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Economics of Sunflower Oil as an Extender or Substitute for Diesel Fuel

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Title: Economics of Sunflower Oil as an Extender or Substitute for Diesel Fuel
Author: Helgeson, Delmer L.; Schaffner, Leroy
Description: Fossil derived fuels are not renewable and have a finite supply. The search for alternative sources that are renewable will play an important role in meeting US long-term energy requirements. Almost all tractors in 1982 were diesel. Oil from sunflowers could stretch fuel supplies. There are four major types of oil crops grown in the US: soybeans, cottonseed, sunflower and peanuts. Sunflower has the highest percentage of oil in it's seed - 40%. It was suggested that it would require over 2.3 million acres of sunflowers to replace all diesel fuel requirements for all agricultural needs for North Dakota. If sunflowers were to replace all diesel fuel needs for agriculture in the US, it would require close to 6.8 million acres to be planted. The economic incentives for the development of alternatives to diesel fuel are determined by the relationship of diesel prices to the cost of the production of vegetable oils. Substitutes will be produced when diesel prices rise to a level equal to or above the cost of producing substitutes. Another thing to consider is the energy inputs required to produce any new alternative energy. One needs to consider the costs of on-farm processing of these alternative fuel sources.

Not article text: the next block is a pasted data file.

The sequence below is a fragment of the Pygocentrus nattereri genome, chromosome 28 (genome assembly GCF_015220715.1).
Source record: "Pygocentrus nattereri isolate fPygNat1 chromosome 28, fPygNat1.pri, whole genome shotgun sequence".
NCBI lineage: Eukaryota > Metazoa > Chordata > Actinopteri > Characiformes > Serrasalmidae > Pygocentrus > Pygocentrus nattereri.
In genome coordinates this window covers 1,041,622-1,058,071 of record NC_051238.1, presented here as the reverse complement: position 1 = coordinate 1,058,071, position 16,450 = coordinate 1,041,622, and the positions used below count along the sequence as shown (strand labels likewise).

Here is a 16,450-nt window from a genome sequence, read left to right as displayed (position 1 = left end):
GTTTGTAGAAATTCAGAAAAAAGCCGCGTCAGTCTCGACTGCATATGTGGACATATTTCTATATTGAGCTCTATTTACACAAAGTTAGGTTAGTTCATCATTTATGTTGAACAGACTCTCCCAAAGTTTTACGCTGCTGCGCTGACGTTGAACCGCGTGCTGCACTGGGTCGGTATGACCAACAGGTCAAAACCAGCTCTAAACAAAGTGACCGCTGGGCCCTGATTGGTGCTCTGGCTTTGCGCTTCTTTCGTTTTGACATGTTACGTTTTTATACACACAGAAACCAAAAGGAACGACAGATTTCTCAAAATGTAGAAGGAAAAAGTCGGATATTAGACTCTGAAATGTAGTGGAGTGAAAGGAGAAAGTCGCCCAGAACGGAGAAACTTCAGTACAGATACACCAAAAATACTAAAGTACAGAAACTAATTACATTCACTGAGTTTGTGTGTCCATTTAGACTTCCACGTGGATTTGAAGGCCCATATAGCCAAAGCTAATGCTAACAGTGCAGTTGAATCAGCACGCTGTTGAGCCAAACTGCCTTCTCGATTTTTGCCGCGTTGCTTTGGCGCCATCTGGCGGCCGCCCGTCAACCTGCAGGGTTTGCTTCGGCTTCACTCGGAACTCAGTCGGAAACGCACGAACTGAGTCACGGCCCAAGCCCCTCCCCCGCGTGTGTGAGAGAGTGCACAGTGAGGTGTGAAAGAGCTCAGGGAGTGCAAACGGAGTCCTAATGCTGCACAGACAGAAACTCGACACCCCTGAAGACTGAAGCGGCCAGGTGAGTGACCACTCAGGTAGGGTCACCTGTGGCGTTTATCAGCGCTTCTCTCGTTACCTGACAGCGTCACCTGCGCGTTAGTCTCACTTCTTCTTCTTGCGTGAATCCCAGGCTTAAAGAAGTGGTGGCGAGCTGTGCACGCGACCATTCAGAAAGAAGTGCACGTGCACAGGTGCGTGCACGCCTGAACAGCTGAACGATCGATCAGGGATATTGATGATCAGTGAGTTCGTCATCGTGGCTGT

Date: 1982
Subject: Biofuels
Permalink: http://hdl.handle.net/10365/4667

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